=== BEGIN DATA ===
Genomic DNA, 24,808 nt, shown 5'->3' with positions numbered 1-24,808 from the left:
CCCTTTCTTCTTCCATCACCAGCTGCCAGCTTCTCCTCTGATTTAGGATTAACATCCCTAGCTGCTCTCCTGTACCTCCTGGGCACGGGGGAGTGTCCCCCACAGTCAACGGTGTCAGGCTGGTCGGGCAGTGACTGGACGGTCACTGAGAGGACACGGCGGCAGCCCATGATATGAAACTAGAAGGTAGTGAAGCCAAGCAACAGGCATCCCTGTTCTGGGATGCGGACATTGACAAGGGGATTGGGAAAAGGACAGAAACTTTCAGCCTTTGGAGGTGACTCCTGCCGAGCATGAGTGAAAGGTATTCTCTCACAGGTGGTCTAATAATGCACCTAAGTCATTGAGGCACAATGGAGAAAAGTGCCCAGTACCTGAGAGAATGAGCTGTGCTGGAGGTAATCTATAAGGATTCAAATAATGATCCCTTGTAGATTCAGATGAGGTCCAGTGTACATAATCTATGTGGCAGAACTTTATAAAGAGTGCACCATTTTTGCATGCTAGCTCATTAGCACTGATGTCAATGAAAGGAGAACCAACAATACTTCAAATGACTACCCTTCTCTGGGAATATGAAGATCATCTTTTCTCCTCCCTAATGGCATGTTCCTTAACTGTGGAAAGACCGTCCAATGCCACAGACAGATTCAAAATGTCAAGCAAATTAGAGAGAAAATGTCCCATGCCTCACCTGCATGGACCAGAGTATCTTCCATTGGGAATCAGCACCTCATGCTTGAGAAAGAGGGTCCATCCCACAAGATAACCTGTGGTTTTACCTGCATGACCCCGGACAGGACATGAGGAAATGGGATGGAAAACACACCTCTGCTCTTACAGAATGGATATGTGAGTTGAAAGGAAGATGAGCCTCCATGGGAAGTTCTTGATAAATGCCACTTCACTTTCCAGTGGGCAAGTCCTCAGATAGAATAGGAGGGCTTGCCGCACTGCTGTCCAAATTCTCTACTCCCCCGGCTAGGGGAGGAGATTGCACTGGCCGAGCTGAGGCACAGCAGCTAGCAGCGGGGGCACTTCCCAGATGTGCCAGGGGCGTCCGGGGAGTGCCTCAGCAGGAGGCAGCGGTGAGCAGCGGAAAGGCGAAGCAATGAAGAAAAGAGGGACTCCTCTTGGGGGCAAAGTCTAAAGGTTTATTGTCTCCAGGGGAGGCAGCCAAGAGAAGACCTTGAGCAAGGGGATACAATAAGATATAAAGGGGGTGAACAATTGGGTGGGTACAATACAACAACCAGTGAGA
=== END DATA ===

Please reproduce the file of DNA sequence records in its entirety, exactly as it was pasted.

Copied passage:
Genomic DNA, 24,808 nt, shown 5'->3' with positions numbered 1-24,808 from the left:
CCCTTTCTTCTTCCATCACCAGCTGCCAGCTTCTCCTCTGATTTAGGATTAACATCCCTAGCTGCTCTCCTGTACCTCCTGGGCACGGGGGAGTGTCCCCCACAGTCAACGGTGTCAGGCTGGTCGGGCAGTGACTGGACGGTCACTGAGAGGACACGGCGGCAGCCCATGATATGAAACTAGAAGGTAGTGAAGCCAAGCAACAGGCATCCCTGTTCTGGGATGCGGACATTGACAAGGGGATTGGGAAAAGGACAGAAACTTTCAGCCTTTGGAGGTGACTCCTGCCGAGCATGAGTGAAAGGTATTCTCTCACAGGTGGTCTAATAATGCACCTAAGTCATTGAGGCACAATGGAGAAAAGTGCCCAGTACCTGAGAGAATGAGCTGTGCTGGAGGTAATCTATAAGGATTCAAATAATGATCCCTTGTAGATTCAGATGAGGTCCAGTGTACATAATCTATGTGGCAGAACTTTATAAAGAGTGCACCATTTTTGCATGCTAGCTCATTAGCACTGATGTCAATGAAAGGAGAACCAACAATACTTCAAATGACTACCCTTCTCTGGGAATATGAAGATCATCTTTTCTCCTCCCTAATGGCATGTTCCTTAACTGTGGAAAGACCGTCCAATGCCACAGACAGATTCAAAATGTCAAGCAAATTAGAGAGAAAATGTCCCATGCCTCACCTGCATGGACCAGAGTATCTTCCATTGGGAATCAGCACCTCATGCTTGAGAAAGAGGGTCCATCCCACAAGATAACCTGTGGTTTTACCTGCATGACCCCGGACAGGACATGAGGAAATGGGATGGAAAACACACCTCTGCTCTTACAGAATGGATATGTGAGTTGAAAGGAAGATGAGCCTCCATGGGAAGTTCTTGATAAATGCCACTTCACTTTCCAGTGGGCAAGTCCTCAGATAGAATAGGAGGGCTTGCCGCACTGCTGTCCAAATTCTCTACTCCCCCGGCTAGGGGAGGAGATTGCACTGGCCGAGCTGAGGCACAGCAGCTAGCAGCGGGGGCACTTCCCAGATGTGCCAGGGGCGTCCGGGGAGTGCCTCAGCAGGAGGCAGCGGTGAGCAGCGGAAAGGCGAAGCAATGAAGAAAAGAGGGACTCCTCTTGGGGGCAAAGTCTAAAGGTTTATTGTCTCCAGGGGAGGCAGCCAAGAGAAGACCTTGAGCAAGGGGATACAATAAGATATAAAGGGGGTGAACAATTGGGTGGGTACAATACAACAACCAGTGAGA